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Rick Porcello is armed and always ready to compete

Rick Porcello delivers apich during his last start on Monday night against the Nationals. Greg Fiume/Getty Images

KANSAS CITY, Mo. — Rick Porcello, who starts for the Red Sox on Sunday afternoon against the Royals, was in the bullpen at Kauffman Stadium on Saturday and threw approximately 20 pitches.

Most starters take a day off before they pitch or just play catch. But Porcello has found that throwing off the mound helps lock in his mechanics.

“I can carry it into my start,” he said. “If I’m getting out too quick, it’s just a little reminder that I have to stay back, stay tall over the rubber.”

Throwing from flat ground doesn’t accomplish the same thing.

“I can be pretty much spot-on and then I get in the game and it feels completely different on the mound,” Porcello said.


Porcello is 10 seasons deep into his major league career and has come to understand that even the smallest details can make a difference in how he prepares for starts. What works in April is different in July.

“The innings are starting to build up. My body wants to kind of take over and the arm and shoulder don’t want to work as much,” he said. “Everything wants to get going towards home plate. It’s feeling that and constantly keep it in my head that I need to stay over the rubber and execute pitches consistently.

“Sometimes it works and sometimes it doesn’t. I’ve learned a lot about why my body does certain things and what makes certain pitches good and others not as good.”

Porcello was once a sinkerball pitcher who needed groundball outs to survive. Now he’s a more versatile pitcher whose strikeout rate has climbed steadily since he was traded to the Red Sox. He credits the organization’s analytics department.

“There are resources here,” Porcello said. “They give you every possible chance to figure out who you are and stay on top of that. I’m not close to the same guy I was.


“When I was 12 or 13 years old, I’d go to a camp and hear coaches say that baseball was a game of adjustments. I feel like my career is the epitome of that, constantly trying to change to be effective and correct things.”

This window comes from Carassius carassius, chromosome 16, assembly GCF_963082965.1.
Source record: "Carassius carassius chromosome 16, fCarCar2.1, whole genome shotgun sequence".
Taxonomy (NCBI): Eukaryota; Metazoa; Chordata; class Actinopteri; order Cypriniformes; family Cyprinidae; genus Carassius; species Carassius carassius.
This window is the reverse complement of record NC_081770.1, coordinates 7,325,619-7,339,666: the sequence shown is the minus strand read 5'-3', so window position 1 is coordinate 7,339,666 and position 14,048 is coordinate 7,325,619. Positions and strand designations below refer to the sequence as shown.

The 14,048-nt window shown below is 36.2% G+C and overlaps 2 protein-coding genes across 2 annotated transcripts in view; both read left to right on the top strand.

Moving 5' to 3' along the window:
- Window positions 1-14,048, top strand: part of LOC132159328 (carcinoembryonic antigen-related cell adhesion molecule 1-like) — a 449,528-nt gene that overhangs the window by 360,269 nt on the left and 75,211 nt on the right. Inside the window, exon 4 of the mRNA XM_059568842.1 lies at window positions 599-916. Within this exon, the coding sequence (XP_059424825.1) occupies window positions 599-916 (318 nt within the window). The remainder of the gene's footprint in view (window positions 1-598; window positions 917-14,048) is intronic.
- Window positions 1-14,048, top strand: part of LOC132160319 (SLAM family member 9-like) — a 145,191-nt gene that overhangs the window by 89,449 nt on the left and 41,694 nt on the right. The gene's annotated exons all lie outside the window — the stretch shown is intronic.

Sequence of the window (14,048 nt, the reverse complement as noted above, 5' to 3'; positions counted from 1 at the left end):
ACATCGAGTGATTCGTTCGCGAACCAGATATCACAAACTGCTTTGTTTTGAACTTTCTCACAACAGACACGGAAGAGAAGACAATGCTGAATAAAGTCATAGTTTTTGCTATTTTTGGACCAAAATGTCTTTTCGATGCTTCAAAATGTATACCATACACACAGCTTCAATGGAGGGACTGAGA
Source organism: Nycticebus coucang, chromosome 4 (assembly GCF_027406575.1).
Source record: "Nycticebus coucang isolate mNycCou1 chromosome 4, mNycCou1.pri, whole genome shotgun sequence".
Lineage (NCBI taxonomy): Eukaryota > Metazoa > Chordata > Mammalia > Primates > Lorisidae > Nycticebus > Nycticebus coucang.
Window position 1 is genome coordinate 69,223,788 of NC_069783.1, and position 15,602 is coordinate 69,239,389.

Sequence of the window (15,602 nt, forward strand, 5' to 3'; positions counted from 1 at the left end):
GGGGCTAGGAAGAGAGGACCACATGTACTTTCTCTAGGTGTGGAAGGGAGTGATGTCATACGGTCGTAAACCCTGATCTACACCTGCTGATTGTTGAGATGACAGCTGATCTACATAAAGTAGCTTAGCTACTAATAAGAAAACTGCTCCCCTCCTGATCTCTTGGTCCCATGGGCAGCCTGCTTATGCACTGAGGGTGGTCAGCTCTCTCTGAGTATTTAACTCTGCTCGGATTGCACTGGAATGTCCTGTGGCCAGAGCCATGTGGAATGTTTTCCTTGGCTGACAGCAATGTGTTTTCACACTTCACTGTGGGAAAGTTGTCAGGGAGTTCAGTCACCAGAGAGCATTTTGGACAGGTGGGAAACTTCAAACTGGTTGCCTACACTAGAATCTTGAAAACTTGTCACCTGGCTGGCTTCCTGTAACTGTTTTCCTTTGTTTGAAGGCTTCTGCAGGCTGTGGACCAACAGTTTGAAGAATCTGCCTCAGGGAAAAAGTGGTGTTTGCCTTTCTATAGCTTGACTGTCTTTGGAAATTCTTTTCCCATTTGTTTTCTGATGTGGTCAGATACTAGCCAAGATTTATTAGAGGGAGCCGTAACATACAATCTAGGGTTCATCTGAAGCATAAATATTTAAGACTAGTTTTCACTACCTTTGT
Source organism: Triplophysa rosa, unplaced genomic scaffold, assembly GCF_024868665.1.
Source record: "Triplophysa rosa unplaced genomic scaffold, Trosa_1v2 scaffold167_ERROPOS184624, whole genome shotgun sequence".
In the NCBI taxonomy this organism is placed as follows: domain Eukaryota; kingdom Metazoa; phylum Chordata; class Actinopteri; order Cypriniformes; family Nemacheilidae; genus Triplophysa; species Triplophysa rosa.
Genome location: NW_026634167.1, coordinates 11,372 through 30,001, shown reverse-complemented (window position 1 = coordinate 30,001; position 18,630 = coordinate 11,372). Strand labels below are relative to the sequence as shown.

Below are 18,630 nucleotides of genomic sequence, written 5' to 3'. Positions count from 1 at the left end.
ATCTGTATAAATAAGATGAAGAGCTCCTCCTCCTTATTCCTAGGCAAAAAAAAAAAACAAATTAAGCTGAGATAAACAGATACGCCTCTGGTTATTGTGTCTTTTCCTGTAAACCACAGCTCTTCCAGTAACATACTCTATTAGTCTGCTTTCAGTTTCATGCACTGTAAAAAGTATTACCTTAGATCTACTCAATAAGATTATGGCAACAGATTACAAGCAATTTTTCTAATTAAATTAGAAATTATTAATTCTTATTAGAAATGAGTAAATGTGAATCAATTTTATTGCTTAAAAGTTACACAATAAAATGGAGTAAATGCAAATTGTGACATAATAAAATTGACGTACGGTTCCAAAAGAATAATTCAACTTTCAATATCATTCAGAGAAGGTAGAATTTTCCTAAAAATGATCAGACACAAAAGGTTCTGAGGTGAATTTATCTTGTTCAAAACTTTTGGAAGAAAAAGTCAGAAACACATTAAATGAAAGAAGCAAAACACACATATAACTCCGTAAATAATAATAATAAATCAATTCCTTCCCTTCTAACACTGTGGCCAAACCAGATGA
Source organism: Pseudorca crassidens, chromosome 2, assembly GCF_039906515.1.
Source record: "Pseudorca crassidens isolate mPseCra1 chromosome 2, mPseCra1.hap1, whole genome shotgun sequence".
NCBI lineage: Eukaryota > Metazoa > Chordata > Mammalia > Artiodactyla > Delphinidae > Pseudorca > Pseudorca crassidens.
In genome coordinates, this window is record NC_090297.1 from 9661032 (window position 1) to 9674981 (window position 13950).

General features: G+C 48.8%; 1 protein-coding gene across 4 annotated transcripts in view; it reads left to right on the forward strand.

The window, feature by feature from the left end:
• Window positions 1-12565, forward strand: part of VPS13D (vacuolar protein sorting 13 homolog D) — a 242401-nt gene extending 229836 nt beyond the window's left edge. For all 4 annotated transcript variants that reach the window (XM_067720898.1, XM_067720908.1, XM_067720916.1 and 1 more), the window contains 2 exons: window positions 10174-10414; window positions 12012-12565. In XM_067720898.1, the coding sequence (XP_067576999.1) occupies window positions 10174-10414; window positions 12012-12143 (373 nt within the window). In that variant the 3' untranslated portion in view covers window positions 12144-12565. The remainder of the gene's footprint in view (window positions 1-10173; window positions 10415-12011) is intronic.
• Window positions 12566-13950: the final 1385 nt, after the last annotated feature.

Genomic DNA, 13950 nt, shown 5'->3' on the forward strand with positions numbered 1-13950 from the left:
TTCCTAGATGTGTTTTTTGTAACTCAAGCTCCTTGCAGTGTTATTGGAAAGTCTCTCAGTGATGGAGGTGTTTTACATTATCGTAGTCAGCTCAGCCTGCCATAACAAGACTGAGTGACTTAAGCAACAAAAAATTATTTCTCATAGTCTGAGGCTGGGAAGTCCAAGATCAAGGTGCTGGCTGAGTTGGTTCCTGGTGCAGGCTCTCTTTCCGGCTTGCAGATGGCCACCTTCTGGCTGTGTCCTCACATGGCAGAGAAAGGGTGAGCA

Porcello is 10-3 with a 3.57 earned run average and the Sox are 12-6 in his starts.

“Very consistent. Not only on the field but in the clubhouse,” manager Alex Cora said. “He shows the rest of the group how to prepare . . . if you’re going to beat him, you better be prepared. It’s not that easy.”

The Royals have given Porcello trouble over the years. He is 8-8 with a 4.70 ERA in 22 career starts against Kansas City including 0-3 with a 7.41 ERA in three starts with the Sox.

“They’ve changed over the years,” Porcello said. “That’s just part of the ebb and flow of the game. Sometimes you have great years against certain teams and sometimes you can’t get anybody out.”

Porcello said his pregame preparation is more focused on recent at-bats by opposing batters, not their history against him.

“There are so many things that can change,” Porcello said. “I’d rather see what they look like now. Where they are the last week will do more to help me get strike one.”

Pomeranz improves

Drew Pomeranz made his second minor-league rehabilitation start for Triple A Pawtucket and was much sharper than the last one.


Facing Scranton/Wilkes-Barre at McCoy Stadium, Pomeranz allowed one run on five hits over three innings with two walks and one strikeout. The lefthander threw 37 of 60 pitches for strikes.

Pomeranz gave up four home runs in his start against Rochester last Monday.

Pomeranz, who is returning from biceps tendinitis, is expected to make at least one more start in the minors.

Phillips assigned to Lowell

Brandon Phillips, who was signed to a minor league contract on June 27, was assigned to Single A Lowell. He was 2 for 5 as the DH on Saturday.

Phillips spent 10 days working out at the team’s complex in Fort Myers, Fla. The Sox initially said they would start Phillips with Pawtucket but made a switch.

The 37-year-old second baseman has not played since last season. The three-time All-Star and four-time Gold Glove winner was signed in hopes he could supplement the team’s bench, a need since lessened with the addition of Steve Pearce.

With Phillips added to Lowell’s roster, the corresponding move was sending Michael Chavis to Double A Portland.

Chavis was 2 for 14 with four walks and five strikeouts in four games for the Spinners after returning from an 80-game suspension. He tested positive for Turinabol, an anabolic steroid.

Still not interested

Mookie Betts and J.D. Martinez said last month they were not interested in taking part in the Home Run Derby. They have since been invited by the MLB Players Association to participate and declined. The All-Star teams will be announced on Sunday. Betts, Martinez, Chris Sale, and perhaps one or two other players are likely to be picked . . . It was University of Nebraska night at Kauffman Stadium. Cornhuskers running backs coach Ryan Held threw out the first pitch accompanied by the Herbie Husker mascot and six cheerleaders. This is definitely not New England.


Peter Abraham can be reached at Follow him on Twitter @peteabe.